`Spider' character offers Fiennes a different role

Actor tries to break from `Patient' typecasting

Movies: on screen, DVD/Video

April 17, 2003|By Chris Hewitt | Chris Hewitt,KNIGHT RIDDER NEWSPAPERS

The English Patient was Ralph Fiennes' biggest hit. It has been his curse.

Sure, the movie snagged him an Oscar nomination and huge box office, but it also fixed his image, at least in the minds of movie studio heads, as a guy who looks good mourning a lost love.

"That's why I loved Spider," says Fiennes. "I loved this lonely figure who hardly speaks and is totally isolated. It has this spare, weird atmosphere, not at all the sort of romantic parts I'm usually offered."

Fiennes had signed up for the drama - a creepy affair about a man who revisits the scenes of his childhood, attempting to make sense of the tragedies that befell him there - when David Cronenberg (Dead Ringers, Crash) came aboard. Luckily, he and Fiennes were totally simpatico about the direction Fiennes' character, nicknamed Spider because of his affection for the creatures, should take.

"On the first day, I asked David if he thought I was moving too cautiously, if that was going to create too slow a rhythm for the film. I was anxious about that," recalls Fiennes. "But David was very insistent. He said, `No, the slowness feels right. I don't want you to push it just because you're worried about the pace of the movie. I'll find ways to move it along.' "

Fiennes gives another memorable performance in Spider, adding to what may be the most interesting body of work of any actor working today, ranging from the creepy thrills of last fall's Red Dragon and the twisted spirituality of The End of the Affair to the electrifying energy of Strange Days. Fiennes says he wants to work with the world's best directors, and, given the depth of his talent, it's no surprise that they return the favor.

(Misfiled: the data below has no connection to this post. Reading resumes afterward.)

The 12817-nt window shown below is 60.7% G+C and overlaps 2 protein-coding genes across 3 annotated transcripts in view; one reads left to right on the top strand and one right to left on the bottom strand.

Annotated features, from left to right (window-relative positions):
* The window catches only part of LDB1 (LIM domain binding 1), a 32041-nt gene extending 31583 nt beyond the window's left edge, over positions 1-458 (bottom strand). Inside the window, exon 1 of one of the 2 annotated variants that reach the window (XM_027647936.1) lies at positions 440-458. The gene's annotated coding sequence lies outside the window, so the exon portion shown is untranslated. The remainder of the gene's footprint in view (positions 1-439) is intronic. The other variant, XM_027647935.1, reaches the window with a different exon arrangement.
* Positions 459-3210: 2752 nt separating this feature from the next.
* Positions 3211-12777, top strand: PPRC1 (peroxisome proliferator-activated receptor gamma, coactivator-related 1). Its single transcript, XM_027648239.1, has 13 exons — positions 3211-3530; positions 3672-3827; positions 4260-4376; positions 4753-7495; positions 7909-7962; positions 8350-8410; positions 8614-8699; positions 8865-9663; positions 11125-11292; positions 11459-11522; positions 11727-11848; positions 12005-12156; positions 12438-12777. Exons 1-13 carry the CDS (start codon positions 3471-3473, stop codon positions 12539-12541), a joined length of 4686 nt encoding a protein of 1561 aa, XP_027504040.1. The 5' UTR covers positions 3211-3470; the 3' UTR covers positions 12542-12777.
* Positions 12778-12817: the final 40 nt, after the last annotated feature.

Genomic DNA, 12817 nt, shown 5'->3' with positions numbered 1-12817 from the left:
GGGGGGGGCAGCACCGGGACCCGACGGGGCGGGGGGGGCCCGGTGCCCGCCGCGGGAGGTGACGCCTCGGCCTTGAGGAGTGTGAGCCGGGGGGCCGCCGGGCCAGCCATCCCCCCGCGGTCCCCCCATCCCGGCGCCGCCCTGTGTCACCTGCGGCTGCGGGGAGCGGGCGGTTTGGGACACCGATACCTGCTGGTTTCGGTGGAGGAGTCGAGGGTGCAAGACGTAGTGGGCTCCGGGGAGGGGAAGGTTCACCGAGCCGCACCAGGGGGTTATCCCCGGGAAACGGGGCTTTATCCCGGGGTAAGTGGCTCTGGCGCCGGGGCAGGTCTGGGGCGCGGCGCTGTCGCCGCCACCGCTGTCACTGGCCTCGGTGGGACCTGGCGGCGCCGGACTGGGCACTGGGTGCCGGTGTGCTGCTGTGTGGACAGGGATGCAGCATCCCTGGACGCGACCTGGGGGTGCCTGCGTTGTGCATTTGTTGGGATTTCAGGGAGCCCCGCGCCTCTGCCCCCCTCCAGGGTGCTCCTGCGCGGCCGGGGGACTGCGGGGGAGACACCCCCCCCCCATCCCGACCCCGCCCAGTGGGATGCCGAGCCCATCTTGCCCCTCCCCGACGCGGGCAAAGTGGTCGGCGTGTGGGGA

Fiennes says he learns something new from each director: "On Quiz Show, you couldn't learn the dialogue even a day ahead of time because it was constantly being altered. On The English Patient, Anthony Minghella kept fiddling with the scenes, but I had learned how to adapt to that from [Steven] Spielberg."

While making Schindler's List, Spielberg constantly rewrote, sometimes directing the writer to come up with two different versions of some scenes.

"When it happened, I remember thinking, `Which is it, then? Which scene should I do?' But now, I tend to be more flexible and think it's interesting to be able to try it another way. I've learned to like that looseness."

Not that looseness enters much into his portrayal of Spider, a man caught in the past like a fly trapped in a web. But, even on Spider, Fiennes found that other elements of the movie - drab costumes, the abandoned industrial areas where it was shot - helped him figure out what to do.

"That's why I love collaborating with directors. It's wonderful to be able to marry what I want to do with what they're trying to achieve," says Fiennes. "The truly great directors always have more questions than answers. I'm always wary if someone says, `This is the way I see it,' because he or she is excluding all kinds of possibilities."

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